3 Things Your NP Program Won’t Teach You

After paying thousands of dollars to your nurse practitioner program, spending weekends writing papers and long days completing clinical work, your NP education should be entirely thorough, right?  Wrong.  I’m sorry to say, your nurse practitioner program won’t teach you everything.  What gaps can you expect to find in your NP education and how do you overcome them?

1. How Do You Find a Job as a Nurse Practitioner?

Shocking, I know.  Personally my nurse practitioner program, as well as many others across the country according to students I have spoken with, missed this little detail.  I entered my nurse practitioner program with the sole purpose of becoming employed as an NP.  Then, once my clinical hours were over, no instruction arrived on how to actually go about becoming employed in my area of interest.  Here are a few practical ways you can make connections to help you find a job as a nurse practitioner:

  • Create a good working relationship with your clinical instructors.  They will know the job market in their area and just may be in-tune to some employment opportunities for new nurse practitioner graduates.  If not, at least they can provide a solid recommendation to your future employers.
  • Put on your business suit and visit local clinics to hand out your resume in person.  Don’t give your resume to the front desk secretary, ask to speak with the physician, NP or clinic manager who hires nurse practitioners.  Even if this particular clinic is not currently hiring, when a position opens up your name will be more likely to come up if the employer has met you personally.
  • Read my story.  As a nurse practitioner, I had a few strokes of luck in finding my first job but also had to work hard to land my ideal nurse practitioner position.  These three posts, When Will You Find Your Dream Job as a NP?, You’ve Finished Your NP Program Now How Do You Find a Job?, How I Found a Job Within One Week of Graduation will offer some insight into finding a job from a nurse practitioner who has had similar struggles.

2. Your First Year of Practice Will be Terrifying

Stress, tears, pulling out one’s hair, dread and doubt often mark the first year of nurse practitioner practice for recent graduates.  Two years of schooling simply cannot teach you all you need to know to perform your job well.  You’ve got the basics but now on-the-job learning begins.  Not only do you have a lot to learn, but unlike your clinical experience you must also juggle the pressures associated with medical practice- billing, working quickly and efficiently and fitting in four appointments each hour.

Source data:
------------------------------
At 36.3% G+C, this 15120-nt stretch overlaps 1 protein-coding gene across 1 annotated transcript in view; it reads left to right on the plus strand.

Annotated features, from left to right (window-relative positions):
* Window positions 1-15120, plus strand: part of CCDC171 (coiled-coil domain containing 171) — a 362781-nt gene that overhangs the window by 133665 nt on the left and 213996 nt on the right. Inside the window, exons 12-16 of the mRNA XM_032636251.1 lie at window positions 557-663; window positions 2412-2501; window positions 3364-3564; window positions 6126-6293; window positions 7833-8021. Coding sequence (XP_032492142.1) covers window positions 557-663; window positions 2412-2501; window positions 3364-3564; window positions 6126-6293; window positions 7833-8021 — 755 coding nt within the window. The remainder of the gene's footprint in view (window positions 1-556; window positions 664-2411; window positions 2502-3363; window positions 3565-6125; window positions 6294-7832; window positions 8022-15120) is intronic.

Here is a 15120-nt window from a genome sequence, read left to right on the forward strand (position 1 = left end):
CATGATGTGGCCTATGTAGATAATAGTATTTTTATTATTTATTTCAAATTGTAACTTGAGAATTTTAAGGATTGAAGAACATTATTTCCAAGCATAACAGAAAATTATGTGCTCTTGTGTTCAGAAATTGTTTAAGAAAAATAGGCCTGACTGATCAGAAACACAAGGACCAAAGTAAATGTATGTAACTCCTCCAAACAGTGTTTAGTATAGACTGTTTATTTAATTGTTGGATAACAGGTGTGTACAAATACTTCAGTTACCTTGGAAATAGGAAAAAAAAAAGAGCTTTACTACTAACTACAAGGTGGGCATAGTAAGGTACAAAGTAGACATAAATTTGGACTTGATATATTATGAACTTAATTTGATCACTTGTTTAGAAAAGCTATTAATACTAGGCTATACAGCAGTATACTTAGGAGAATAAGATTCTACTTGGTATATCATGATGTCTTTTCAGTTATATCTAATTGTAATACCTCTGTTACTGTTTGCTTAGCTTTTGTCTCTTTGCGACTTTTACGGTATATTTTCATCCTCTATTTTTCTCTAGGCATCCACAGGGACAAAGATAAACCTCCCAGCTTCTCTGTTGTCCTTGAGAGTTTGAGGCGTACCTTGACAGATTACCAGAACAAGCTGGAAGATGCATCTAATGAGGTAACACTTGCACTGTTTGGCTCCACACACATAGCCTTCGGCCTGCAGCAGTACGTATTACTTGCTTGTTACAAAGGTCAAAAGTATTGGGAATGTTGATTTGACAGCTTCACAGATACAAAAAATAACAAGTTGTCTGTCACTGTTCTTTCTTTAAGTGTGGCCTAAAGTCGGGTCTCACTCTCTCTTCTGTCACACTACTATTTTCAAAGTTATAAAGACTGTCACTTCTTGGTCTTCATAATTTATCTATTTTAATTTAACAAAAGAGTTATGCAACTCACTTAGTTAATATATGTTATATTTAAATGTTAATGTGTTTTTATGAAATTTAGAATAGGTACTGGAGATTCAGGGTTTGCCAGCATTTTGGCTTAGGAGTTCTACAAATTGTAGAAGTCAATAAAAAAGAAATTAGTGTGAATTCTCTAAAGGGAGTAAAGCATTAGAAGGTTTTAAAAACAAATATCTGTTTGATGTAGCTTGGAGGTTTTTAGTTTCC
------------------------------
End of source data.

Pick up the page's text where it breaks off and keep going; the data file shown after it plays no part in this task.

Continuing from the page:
The best thing you can do to set yourself up for less stress and ultimate success in your first year as a NP is to work for a helpful, supportive and understanding supervising physician or nurse practitioner.  Read the posts 4 Characteristics You Should Look for In Your First Supervising Physician for a bit more insight.  The first year of practice as a nurse practitioner can be tough.  But, if you stick it out things will get better.  I promise.

3. How You Will Be Paid- And How Much

Most nurse practitioners (and patients) graduate assuming they will be paid a standard salary or hourly rate.  Unfortunately, most employment contracts are not quite as clear cut.  Some hospitals and clinics pay based on productivity, others a blend of a base rate topped with incentive pay.  Others offer a standard salary or hourly rate with a bonus structure.  Most employers will also offer a retirement plan, such as a 401K with additional employer contributions.  Nurse practitioners should also expect a continuing education allowance to help pay for licensure and continuing eduction credits.  Here are a few previously published posts to help give you some direction in contemplating payment structures, salaries and contract negotiation:

Yes, I too would like to think the practical side of becoming a nurse practitioner- finding a job and getting paid fairly- would be covered more extensively in the NP program curriculum.  Unfortunately, in most nurse practitioner programs it is not.  I hope these posts help you navigate the gaps in your NP education.  As always, comment below with questions and let myself and other seasoned nurse practitioners offer some help.